Now faith is confidence in what we hope for and assurance about what we do not see. –Hebrews 11:1 (NIV)
I’ve noticed that the topic of change has been coming up a lot lately. To be fair, the topic of how to make change easier seems to be at the heart of most of the conversations I’ve been in about this. Friends, clients, colleagues, family members all seem to come back to this point. There are some people who really thrive on change, but there are also many who will do everything possible to keep from experiencing it.
So, what is it that makes change hard? There is probably a long list, but I think there are at least three things near the top that make it a harder experience than we’d like it to be.
Change disrupts our plans.
We realize intellectually that life always brings change as part of the experience of being human. And yet, when you have planned your day, your work, or your life in some way, a change can be like catching a nail in your tire while driving along the beltway. There you are, cruising along at top speed, when suddenly you feel the car start to swerve. Your tire starts to flatten. It suddenly becomes more important to pull over and stay safe than it is to get to your planned destination. Plan A goes out the window. Solving your tire problem becomes your Plan B. You may not like it, but you get that the only way to get back to Plan A is to execute on Plan B. This type of minor change is more of an inconvenience than anything else.
Change reminds us we’re not actually in control.
About 810,000,000 results come up when you Google the word “control.” Synonyms for control include power, authority, and dominance. We go through each day with a sense that we are in charge of our lives and in control of what happens in them. Situations that make us feel powerless are a little harder to deal with than the simple inconvenience of having to change a flat tire.
Let’s say that you are once again cruising along this time on the “beltway” that is your career and your company announces layoffs. Your job is on the list to be cut. There is nothing that you did wrong and nothing that you can do to move into another job within the same company. Now, what?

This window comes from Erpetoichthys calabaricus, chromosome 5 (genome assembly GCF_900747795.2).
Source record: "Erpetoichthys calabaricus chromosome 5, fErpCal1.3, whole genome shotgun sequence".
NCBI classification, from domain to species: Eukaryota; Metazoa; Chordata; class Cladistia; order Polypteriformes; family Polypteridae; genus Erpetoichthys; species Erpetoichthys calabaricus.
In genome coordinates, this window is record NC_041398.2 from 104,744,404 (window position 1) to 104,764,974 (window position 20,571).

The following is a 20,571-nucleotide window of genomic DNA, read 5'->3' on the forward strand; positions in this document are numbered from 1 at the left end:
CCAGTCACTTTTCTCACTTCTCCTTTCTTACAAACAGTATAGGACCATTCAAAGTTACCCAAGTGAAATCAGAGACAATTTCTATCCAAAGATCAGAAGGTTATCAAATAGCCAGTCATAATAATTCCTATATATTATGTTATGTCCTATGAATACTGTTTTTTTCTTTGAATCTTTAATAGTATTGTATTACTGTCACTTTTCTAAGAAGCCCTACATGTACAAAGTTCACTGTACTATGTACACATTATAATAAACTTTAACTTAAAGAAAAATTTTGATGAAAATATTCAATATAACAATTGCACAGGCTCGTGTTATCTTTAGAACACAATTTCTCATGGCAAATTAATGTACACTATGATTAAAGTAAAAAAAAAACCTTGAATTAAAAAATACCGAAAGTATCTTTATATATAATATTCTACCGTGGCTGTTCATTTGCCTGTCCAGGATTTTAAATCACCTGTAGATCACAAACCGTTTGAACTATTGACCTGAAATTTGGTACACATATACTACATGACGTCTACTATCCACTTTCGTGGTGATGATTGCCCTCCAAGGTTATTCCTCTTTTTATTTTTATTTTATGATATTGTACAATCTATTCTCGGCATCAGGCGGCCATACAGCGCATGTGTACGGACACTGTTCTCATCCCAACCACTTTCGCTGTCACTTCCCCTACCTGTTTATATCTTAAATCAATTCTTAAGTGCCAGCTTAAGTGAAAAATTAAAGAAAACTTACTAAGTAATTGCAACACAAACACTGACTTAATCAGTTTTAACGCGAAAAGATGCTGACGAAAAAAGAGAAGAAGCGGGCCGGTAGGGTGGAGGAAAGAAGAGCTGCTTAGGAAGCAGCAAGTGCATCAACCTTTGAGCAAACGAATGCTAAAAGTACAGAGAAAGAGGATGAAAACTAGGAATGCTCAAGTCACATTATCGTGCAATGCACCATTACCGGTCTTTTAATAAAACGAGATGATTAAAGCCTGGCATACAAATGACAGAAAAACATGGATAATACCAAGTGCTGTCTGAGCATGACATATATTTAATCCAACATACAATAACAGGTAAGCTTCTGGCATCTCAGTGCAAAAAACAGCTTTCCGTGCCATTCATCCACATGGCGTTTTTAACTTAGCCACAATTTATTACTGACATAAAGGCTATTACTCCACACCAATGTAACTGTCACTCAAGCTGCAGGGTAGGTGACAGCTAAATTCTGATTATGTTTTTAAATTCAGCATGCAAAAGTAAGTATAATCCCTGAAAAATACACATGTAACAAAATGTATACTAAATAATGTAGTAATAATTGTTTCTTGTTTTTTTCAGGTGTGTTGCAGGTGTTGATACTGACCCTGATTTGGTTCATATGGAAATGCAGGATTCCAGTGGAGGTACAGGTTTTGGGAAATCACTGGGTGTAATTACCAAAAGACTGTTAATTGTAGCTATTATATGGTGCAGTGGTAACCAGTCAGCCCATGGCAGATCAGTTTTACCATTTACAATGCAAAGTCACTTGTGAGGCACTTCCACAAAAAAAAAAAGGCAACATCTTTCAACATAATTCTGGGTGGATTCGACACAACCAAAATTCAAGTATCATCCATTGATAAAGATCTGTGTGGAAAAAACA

I’ve heard of people in situations like this who went for weeks or months without telling their friends or family members what happened. They continued to leave their home each day as if they were going to work, but in reality, they were heading out to search for work. They were too ashamed to talk openly about the changes they were going through and admit they had been laid off because they felt they had somehow lost control of their employment. Though the company decision was the driver behind the outcome, they somehow still perceived they should have had more control.
Change reminds us that few things in life are 100% certain.
The loss of a loved one comes to mind as one of the hardest reminders that few things in life are certain. Loss and the life changes it brings can take us beyond feelings of powerlessness and loss of control to feelings of doubt. “Maybe the doctors didn’t do all they could,” we muse. Or this: “Maybe I didn’t pray enough, or maybe God didn’t hear me.” This is where we really get ourselves into trouble. Instead of accepting that there is uncertainty in life that brings changes that will go beyond our understanding and control, we start to doubt ourselves and others. Worse yet, we start to doubt God.
Friends, here’s some good news: we all have one universal tool that we can draw upon to help us through any and all of the changes that we experience in life. That tool is our faith. The passage from Matthew 14 at the end of this post is a good reminder of this. Sure, you can also learn to change a flat tire or call AAA or a towing service as a way to get your car back on track. You can participate in networking groups or grief support groups as a way to help yourself through hard career or life changes too. But when the going really gets tough, l know I am reassured when I invite God in and remember that God always has my back no matter what changes I am facing.
What about you? Are you willing to step out of the boat?
Immediately Jesus made the disciples get into the boat and go on ahead of him to the other side, while he dismissed the crowd.After he had dismissed them, he went up on a mountainside by himself to pray. Later that night, he was there alone,and the boat was already a considerable distance from land, buffeted by the waves because the wind was against it.Shortly before dawn Jesus went out to them, walking on the lake.When the disciples saw him walking on the lake, they were terrified. “It’s a ghost,” they said, and cried out in fear.But Jesus immediately said to them: “Take courage! It is I. Don’t be afraid.” “Lord, if it’s you,” Peter replied, “tell me to come to you on the water.”“Come,” he said. Then Peter got down out of the boat, walked on the water and came toward Jesus.But when he saw the wind, he was afraid and, beginning to sink, cried out, “Lord, save me!”Immediately Jesus reached out his hand and caught him. “You of little faith,” he said, “why did you doubt?”And when they climbed into the boat, the wind died down.Then those who were in the boat worshiped him, saying, “Truly you are the Son of God.” –Matthew 14:22-33 (NIV)